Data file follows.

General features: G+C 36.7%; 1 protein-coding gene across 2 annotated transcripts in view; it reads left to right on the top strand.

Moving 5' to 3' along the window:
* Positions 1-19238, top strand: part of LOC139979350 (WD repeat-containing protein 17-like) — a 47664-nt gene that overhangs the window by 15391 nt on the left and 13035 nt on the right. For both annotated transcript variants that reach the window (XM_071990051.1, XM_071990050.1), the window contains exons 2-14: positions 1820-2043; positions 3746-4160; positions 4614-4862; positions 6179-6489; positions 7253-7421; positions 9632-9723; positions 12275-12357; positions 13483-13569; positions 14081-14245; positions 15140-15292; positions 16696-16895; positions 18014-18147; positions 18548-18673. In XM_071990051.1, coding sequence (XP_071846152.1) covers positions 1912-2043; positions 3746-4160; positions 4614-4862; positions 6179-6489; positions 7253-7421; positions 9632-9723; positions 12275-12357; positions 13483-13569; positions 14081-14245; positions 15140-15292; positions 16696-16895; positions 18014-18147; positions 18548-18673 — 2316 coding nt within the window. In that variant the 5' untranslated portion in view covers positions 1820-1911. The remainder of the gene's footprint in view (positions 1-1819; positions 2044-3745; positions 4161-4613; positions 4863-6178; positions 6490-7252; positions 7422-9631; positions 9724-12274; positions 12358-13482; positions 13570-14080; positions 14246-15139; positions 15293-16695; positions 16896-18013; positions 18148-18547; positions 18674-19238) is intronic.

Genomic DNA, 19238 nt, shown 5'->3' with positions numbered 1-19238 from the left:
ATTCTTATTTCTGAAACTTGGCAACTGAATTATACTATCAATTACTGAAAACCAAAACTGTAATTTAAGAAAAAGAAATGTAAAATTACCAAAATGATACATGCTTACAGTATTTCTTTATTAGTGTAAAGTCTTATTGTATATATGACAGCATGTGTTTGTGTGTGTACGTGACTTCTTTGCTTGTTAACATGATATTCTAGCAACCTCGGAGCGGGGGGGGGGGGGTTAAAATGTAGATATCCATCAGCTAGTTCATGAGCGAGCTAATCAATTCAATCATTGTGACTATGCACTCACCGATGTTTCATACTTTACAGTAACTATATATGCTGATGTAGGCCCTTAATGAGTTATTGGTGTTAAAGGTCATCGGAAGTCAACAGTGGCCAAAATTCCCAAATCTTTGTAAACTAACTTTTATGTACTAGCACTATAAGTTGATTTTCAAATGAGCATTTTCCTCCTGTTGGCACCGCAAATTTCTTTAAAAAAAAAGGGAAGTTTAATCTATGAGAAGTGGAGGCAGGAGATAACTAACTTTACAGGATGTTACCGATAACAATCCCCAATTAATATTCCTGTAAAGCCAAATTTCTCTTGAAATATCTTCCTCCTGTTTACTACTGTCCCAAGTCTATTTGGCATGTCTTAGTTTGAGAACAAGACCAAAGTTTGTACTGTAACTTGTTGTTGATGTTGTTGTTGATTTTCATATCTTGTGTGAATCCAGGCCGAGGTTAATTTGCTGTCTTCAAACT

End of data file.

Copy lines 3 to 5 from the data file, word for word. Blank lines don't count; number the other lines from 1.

* Positions 1-19238, top strand: part of LOC139979350 (WD repeat-containing protein 17-like) — a 47664-nt gene that overhangs the window by 15391 nt on the left and 13035 nt on the right. For both annotated transcript variants that reach the window (XM_071990051.1, XM_071990050.1), the window contains exons 2-14: positions 1820-2043; positions 3746-4160; positions 4614-4862; positions 6179-6489; positions 7253-7421; positions 9632-9723; positions 12275-12357; positions 13483-13569; positions 14081-14245; positions 15140-15292; positions 16696-16895; positions 18014-18147; positions 18548-18673. In XM_071990051.1, coding sequence (XP_071846152.1) covers positions 1912-2043; positions 3746-4160; positions 4614-4862; positions 6179-6489; positions 7253-7421; positions 9632-9723; positions 12275-12357; positions 13483-13569; positions 14081-14245; positions 15140-15292; positions 16696-16895; positions 18014-18147; positions 18548-18673 — 2316 coding nt within the window. In that variant the 5' untranslated portion in view covers positions 1820-1911. The remainder of the gene's footprint in view (positions 1-1819; positions 2044-3745; positions 4161-4613; positions 4863-6178; positions 6490-7252; positions 7422-9631; positions 9724-12274; positions 12358-13482; positions 13570-14080; positions 14246-15139; positions 15293-16695; positions 16896-18013; positions 18148-18547; positions 18674-19238) is intronic.

Genomic DNA, 19238 nt, shown 5'->3' with positions numbered 1-19238 from the left:
ATTCTTATTTCTGAAACTTGGCAACTGAATTATACTATCAATTACTGAAAACCAAAACTGTAATTTAAGAAAAAGAAATGTAAAATTACCAAAATGATACATGCTTACAGTATTTCTTTATTAGTGTAAAGTCTTATTGTATATATGACAGCATGTGTTTGTGTGTGTACGTGACTTCTTTGCTTGTTAACATGATATTCTAGCAACCTCGGAGCGGGGGGGGGGGGGTTAAAATGTAGATATCCATCAGCTAGTTCATGAGCGAGCTAATCAATTCAATCATTGTGACTATGCACTCACCGATGTTTCATACTTTACAGTAACTATATATGCTGATGTAGGCCCTTAATGAGTTATTGGTGTTAAAGGTCATCGGAAGTCAACAGTGGCCAAAATTCCCAAATCTTTGTAAACTAACTTTTATGTACTAGCACTATAAGTTGATTTTCAAATGAGCATTTTCCTCCTGTTGGCACCGCAAATTTCTTTAAAAAAAAAGGGAAGTTTAATCTATGAGAAGTGGAGGCAGGAGATAACTAACTTTACAGGATGTTACCGATAACAATCCCCAATTAATATTCCTGTAAAGCCAAATTTCTCTTGAAATATCTTCCTCCTGTTTACTACTGTCCCAAGTCTATTTGGCATGTCTTAGTTTGAGAACAAGACCAAAGTTTGTACTGTAACTTGTTGTTGATGTTGTTGTTGATTTTCATATCTTGTGTGAATCCAGGCCGAGGTTAATTTGCTGTCTTCAAACT